The Best (and Worst) Apartment Rental Sites

Photo (cc) by stevendamron

Apartment hunting is a hassle. Newspaper listings don’t give you enough information, apartment guide magazines are always out of date, and driving around town looking for “For Rent” signs wastes time and gas. Apartment search engines aim to make finding a new apartment easier by showing listings from multiple sites in a single easy-to-read format. But some hit the mark while others miss it by miles.

As a renter, here’s my rankings on these sites from best to worst…

1. PadMapper

PadMapper is the one site I’ve had the most success with – because you can customize your search results in nearly every way imaginable. The basic search goes by price, number of bedrooms, and type. The expanded search lets you enter in your own keyword or look for pet-friendly spots. But the best feature of PadMapper is the super-secret setting – seriously, it’s a blue bar called “Show Super-Secret Advanced Features.” With this setting, you get a crime map, walk score, neighborhood layout, and mass transit map for each listing.

2. MyApartmentMap

If you’re looking for a specific type of rental, MyApartmentMap is the site to search. It sorts results by pets allowed, military housing, college apartments, or affordable housing. You can also refine your search within each option – such as choosing cats, small dogs, or large dogs under the “pets allowed” subsection. The listings themselves were the easiest to browse of all the sites. Each listing has a photo and the rent price clearly marked.

3. HotPads

If you’re an organizational nut like me, you’ll love the interactive map on HotPads. Each apartment listing appears on the map as a color-coded “hotspot.” Clicking a hotspot pulls up the listing, and from there you can hide the apartment or add it to your favorites. Hiding a listing removes the hotspot, while adding to your favorites puts a star on the map. After sorting all the listings, you’re left with one easy map showing you which apartments you want to look at.

4. RentLinx

RentLinx does have some cool search features. You can look for income-based, Section 8-approved, handicapped-accessible, and smoke-free rentals. But the site was harder to navigate than the others. And even after sorting by most recent listing, all of the ads I saw were a year or two old.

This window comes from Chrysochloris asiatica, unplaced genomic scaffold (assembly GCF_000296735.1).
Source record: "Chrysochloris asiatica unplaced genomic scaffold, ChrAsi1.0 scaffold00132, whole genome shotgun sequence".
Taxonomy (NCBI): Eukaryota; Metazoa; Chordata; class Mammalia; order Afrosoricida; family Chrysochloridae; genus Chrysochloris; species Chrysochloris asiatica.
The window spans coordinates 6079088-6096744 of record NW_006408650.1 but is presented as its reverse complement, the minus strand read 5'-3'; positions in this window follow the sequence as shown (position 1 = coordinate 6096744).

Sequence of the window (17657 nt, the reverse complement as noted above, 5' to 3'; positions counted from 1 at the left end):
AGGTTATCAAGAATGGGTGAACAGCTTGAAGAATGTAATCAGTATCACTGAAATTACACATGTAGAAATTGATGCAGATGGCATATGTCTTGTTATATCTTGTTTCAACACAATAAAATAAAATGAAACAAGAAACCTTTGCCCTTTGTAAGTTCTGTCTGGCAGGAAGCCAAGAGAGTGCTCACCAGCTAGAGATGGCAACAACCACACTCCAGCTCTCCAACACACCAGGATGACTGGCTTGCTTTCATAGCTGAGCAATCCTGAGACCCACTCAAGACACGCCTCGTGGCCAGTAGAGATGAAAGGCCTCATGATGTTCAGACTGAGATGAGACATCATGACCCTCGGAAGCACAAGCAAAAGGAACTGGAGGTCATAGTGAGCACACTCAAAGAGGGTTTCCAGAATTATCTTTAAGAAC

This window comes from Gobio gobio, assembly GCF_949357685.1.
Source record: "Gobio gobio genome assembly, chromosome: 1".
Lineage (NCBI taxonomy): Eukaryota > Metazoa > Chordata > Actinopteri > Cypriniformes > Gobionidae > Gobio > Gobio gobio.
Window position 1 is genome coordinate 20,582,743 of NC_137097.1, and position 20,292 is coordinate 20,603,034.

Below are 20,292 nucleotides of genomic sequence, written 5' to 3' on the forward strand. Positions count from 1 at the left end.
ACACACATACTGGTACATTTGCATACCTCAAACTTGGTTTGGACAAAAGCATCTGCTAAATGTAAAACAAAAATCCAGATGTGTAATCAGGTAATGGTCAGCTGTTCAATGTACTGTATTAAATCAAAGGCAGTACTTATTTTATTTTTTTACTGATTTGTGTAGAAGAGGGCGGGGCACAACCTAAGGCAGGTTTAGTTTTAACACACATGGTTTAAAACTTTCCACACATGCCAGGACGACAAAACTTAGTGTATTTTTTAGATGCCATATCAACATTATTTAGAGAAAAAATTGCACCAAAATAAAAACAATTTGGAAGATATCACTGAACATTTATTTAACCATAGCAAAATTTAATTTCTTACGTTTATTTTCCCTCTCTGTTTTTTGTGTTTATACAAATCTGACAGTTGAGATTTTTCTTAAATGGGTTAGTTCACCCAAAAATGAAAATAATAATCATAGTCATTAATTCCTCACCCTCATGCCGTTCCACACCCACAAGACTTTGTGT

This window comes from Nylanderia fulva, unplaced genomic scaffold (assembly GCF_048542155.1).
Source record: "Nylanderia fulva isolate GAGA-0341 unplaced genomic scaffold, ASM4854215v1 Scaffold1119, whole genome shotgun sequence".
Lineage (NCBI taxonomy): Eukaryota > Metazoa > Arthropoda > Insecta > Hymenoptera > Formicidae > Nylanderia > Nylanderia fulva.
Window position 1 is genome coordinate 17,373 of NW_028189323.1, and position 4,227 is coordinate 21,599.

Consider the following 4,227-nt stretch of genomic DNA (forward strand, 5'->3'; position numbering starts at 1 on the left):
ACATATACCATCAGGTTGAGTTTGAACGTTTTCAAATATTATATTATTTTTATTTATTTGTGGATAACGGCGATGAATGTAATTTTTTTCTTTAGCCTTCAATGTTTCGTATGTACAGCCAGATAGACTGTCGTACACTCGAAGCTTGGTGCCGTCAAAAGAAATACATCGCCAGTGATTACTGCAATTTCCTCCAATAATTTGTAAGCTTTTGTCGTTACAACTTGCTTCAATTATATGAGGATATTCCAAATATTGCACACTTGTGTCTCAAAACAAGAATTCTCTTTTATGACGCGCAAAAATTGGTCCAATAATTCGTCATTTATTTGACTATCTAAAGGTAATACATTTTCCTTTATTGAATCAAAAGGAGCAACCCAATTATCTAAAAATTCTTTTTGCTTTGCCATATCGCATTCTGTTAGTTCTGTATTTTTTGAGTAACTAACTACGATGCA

5. MyNewPlace

MyNewPlace is pretty bare-bones. The site does have some advanced search features that will let you sort by rent price or show you pet-friendly apartments, but the available listings are sparse. My ZIP code only showed 27 listings, whereas PadMapper, MyApartmentMap, and HotPads showed hundreds. After searching, the site required I give my email before I could view any of the listings. The signup sheet had a disclaimer that basically promises to spam my email with advertisements from the site. And it adds, “Generally, you may not opt-out of these communications.”


In my area, mainly listed sponsored ads from corporate apartment complexes with a few private rentals mixed in. While the site listed tons of complexes, the listings themselves weren’t all that comprehensive. None of the ads had floor plans, the photos included were mostly of the complex, and the pricing usually said “Varies.”

7. RentCompare

RentCompare was a navigational nightmare. The site’s two search options – sort by ZIP code or sort by city name – both came back with errors, no matter how many different combinations I tried. When I finally got a search to work, the site required me to sign up before I could see the listings. Sign-up took four separate tries with four separate errors. In the end, I was able to see a few listings with some decent information, but the site wasn’t worth the hassle.

While I tried to cover most of the popular sites, there’s no shortage of others out there. Do you have a favorite site I didn’t mention, or one to avoid? Don’t keep that valuable information to yourself – give us the scoop on our Facebook page!

For more apartment advice, check out…

Disclosure: The information you read here is always objective. However, we sometimes receive compensation when you click links within our stories.

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